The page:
ABOUT THE TAX SYMPOSIUM

TAXATION: CHANGING PATHWAYS

“Change is an inevitable part of life”

Thought leadership starts with new and informed ideas being shared and refined with a colloquium of decision makers and open minded people. The Tax Symposium seeks to bring the public sector, private sector and academia together on a global scale in addressing current and future matters of importance in the field of taxation but through informed and researched debate and actionable proposals.

This event has its roots in its sister academic event which started in 2016 and which is jointly hosted by SAICA, the University of New South Wales, the University of Pretoria, UNISA and the University of Johannesburg. This collaboration ensures that that we are developing our local research capabilities through exposing local academics to decision makers and business leaders, both local and international, but also focussing their research efforts on the needs of society and to inform policy changes required.

Historical themes covered include VAT Systems (2016), Tax and Corruption (2017) and Tax Simplicity (2018). The outcomes of these symposia informed discussions and actions on VAT refunds and zero rating practices to approaches in increasing South Africa’s Doing Business ranking through a simplified tax system.

Notable previous attendees and key note speakers include:

  • Inland Revenue

    New Zealand

  • South African Revenue Service

    South Africa

  • National Treasury

    South Africa

  • Ministry of Finance

    Austria

  • Ministry of Finance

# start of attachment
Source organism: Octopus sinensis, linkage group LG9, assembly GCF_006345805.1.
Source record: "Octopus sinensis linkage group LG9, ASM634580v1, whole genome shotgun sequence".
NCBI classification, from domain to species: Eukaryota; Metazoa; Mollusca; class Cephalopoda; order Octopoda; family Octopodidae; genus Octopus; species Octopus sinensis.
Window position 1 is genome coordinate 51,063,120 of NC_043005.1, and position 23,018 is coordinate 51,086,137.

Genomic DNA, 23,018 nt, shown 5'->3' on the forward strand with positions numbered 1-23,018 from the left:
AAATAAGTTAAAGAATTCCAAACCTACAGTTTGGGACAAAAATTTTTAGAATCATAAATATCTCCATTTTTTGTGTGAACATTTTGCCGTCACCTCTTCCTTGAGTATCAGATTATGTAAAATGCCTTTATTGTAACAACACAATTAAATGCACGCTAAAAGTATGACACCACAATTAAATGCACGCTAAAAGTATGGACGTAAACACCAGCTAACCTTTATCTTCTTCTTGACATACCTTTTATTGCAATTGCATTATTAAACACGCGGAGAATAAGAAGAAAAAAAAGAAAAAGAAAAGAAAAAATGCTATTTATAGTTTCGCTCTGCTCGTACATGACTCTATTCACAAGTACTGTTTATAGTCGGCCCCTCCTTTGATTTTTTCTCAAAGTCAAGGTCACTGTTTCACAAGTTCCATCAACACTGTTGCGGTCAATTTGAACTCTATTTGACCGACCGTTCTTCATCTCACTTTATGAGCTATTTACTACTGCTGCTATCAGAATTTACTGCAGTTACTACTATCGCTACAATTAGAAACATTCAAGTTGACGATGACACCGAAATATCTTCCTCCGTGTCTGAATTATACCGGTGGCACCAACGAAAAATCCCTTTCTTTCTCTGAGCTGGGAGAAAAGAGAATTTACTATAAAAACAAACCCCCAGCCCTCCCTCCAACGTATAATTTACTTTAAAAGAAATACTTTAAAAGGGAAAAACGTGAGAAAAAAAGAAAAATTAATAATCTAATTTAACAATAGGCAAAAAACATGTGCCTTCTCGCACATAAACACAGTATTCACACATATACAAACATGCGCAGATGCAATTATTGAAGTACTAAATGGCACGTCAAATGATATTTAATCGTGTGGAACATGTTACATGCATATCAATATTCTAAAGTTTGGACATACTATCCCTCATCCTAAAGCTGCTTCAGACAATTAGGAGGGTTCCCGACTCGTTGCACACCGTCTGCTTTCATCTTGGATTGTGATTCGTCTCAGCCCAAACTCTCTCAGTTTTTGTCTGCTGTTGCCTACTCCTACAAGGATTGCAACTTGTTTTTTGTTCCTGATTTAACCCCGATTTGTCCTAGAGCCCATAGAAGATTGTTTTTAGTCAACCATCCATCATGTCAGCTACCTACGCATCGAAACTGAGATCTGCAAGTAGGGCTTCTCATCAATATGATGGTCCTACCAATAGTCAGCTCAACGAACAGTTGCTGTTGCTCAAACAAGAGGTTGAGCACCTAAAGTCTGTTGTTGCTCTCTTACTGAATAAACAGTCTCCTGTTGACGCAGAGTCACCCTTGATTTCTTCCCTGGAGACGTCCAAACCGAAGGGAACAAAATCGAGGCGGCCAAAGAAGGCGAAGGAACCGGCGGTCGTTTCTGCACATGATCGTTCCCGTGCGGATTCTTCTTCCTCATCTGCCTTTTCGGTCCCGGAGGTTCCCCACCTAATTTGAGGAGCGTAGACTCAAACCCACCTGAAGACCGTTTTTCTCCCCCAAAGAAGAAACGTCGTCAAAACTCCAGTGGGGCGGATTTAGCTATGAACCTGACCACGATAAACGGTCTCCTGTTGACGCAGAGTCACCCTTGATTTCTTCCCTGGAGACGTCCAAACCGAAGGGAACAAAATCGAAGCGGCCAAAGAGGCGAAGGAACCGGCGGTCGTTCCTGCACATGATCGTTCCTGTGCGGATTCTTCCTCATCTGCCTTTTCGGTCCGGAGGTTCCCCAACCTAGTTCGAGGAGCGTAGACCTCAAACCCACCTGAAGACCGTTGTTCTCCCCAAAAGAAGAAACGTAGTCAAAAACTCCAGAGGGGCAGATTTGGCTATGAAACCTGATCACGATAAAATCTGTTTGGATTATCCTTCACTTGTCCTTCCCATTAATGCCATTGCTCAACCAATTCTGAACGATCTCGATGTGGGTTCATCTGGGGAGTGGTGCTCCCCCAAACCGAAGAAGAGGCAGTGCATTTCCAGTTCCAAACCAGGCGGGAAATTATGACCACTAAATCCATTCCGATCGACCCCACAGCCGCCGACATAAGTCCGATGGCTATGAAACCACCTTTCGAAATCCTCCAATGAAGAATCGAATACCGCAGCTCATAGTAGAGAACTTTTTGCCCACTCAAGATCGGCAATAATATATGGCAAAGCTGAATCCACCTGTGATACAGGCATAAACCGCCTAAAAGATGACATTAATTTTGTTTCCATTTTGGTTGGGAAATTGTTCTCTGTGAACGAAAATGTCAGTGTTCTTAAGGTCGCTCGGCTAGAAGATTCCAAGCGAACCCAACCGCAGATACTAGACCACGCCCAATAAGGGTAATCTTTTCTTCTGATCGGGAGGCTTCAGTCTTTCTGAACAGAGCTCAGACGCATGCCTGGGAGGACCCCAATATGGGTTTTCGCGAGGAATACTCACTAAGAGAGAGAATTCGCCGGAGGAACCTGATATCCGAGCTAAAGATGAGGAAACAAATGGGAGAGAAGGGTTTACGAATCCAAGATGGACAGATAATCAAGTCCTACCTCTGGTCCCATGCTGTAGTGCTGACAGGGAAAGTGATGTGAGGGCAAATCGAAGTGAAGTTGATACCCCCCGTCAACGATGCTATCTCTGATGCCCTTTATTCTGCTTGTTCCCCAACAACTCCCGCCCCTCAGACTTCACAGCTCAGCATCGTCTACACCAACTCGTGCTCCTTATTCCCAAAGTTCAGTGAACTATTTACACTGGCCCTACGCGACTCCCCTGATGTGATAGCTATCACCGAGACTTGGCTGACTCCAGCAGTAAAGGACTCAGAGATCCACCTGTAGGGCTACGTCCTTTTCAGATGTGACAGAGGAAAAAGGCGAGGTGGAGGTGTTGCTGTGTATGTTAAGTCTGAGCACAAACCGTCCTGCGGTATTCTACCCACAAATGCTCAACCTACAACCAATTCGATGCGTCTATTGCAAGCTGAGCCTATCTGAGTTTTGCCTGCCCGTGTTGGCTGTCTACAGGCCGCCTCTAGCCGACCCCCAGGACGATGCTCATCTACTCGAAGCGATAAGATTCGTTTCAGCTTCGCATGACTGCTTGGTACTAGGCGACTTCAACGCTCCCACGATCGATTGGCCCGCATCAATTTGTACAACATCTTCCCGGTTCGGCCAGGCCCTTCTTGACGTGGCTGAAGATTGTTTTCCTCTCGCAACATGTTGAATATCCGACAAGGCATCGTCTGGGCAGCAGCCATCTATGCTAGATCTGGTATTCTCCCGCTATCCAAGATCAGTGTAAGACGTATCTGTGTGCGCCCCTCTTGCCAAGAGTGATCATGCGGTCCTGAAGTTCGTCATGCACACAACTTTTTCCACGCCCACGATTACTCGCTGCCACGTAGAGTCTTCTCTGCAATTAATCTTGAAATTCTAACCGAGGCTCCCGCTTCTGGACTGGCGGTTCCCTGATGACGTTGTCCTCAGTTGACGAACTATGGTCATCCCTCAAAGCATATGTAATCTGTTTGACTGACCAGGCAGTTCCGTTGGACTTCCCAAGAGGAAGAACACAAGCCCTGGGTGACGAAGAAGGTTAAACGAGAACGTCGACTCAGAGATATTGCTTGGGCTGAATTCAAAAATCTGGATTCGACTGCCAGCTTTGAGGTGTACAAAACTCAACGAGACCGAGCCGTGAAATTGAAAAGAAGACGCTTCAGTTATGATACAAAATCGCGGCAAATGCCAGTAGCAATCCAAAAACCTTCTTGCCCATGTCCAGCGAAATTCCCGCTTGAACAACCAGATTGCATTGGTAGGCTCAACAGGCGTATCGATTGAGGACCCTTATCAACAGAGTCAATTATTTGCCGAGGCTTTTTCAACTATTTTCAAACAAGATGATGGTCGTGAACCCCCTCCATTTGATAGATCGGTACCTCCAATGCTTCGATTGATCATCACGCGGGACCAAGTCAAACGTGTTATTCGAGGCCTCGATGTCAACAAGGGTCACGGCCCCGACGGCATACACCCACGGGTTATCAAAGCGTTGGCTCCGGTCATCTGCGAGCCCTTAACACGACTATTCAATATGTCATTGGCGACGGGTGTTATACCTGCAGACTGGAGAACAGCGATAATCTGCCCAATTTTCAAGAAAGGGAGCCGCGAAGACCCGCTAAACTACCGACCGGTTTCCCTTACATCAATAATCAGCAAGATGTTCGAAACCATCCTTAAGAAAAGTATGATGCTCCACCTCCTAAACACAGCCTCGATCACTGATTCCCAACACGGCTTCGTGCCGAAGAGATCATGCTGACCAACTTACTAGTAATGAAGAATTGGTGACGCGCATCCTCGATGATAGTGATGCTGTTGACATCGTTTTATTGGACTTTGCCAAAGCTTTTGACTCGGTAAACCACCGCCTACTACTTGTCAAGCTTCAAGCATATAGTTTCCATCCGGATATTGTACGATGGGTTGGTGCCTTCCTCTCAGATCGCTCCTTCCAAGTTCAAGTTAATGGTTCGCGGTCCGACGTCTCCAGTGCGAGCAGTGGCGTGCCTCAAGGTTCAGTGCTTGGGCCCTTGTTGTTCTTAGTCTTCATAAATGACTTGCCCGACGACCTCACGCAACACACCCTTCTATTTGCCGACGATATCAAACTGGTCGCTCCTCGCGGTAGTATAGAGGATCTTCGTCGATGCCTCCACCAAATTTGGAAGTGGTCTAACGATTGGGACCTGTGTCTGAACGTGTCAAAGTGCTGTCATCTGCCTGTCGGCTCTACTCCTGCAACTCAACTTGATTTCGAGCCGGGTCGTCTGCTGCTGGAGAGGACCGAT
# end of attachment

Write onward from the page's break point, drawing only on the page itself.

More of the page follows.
Malaysia

  • Ministry of Finance

    Ghana

  • Office of the Tax Ombud

    South Africa

  • Office of Tax Simplification

    United Kingdom

  • National Taxpayer Advocate

    United States of America

  • African Tax Administration Forum

    Africa Regional

  • SADC Secretariat

    Botswana

  • Public Accountants and Auditors Board

    Zimbabwe

  • World Bank

    Global

  • Organisation for Economic Co-Operation and Development (OECD)

    Global

We are proud that this event has previously drawn participation from all sectors including representatives from these public Institutions:

  • Prof Michael D’Ascenso

    Previous ATO Commissioner, Sydney, Australia

  • Advocate Nina Olsen

    National Taxpayer Advocate, United States of America

  • Professor Judith Freeman

    Oxford University, Oxford, United Kingdom

  • Prof James Alm

    Tulane University, New Orleans, United States of America

  • Judge Bernard Ngoepe

    Tax Ombud, Pretoria, South Africa

  • Prof John Whiting

    Previous Director of OTS and Non-Executive Director of HMRC, London, United Kingdom

2019 SPEAKERS

more to be announced soon

Professor: Auckland University

Partner: Quinn Emanuel Urquhart & Sullivan, LLP, London

Professor: UNSW Business School

Director: IBFD Knowledge Centre

Founder and CEO: Crystol Energy

Integrated Reporting Project Director: SAICA

Judge Bernard Makgabo Ngoepe

Tax Ombud

BOOKINGS

MEMBER

R1 800
  • 2-day normal seat incl lunch

NON MEMBER

R2 000
  • 2-day normal seat incl lunch

MEMBER

R1 200
  • 2-day discounted seat. no table, no mic

NON MEMBER

R2 000
  • 2-day discounted seat. no table, no mic

MEMBER

R800
  • Webcast, 2 days

NON MEMBER

R1 000
  • Webcast, 2 days

ACADEMICS

R990
  • Academics: 2-day normal seat incl lunch

PREMIUM MEMBER ONLY

R30 000
  • 10 seater private room (only 3 available)

MEMBER

R1 200
  • 2 day rear bulk room seating. No table, no mic

NON MEMBER

R2 000
  • 2 day rear bulk room seating. No table, no mic

WOMEN IN TAX COCKTAIL EVENT

R300
  • -

CHANGING PATHWAYS

50-60 YEARS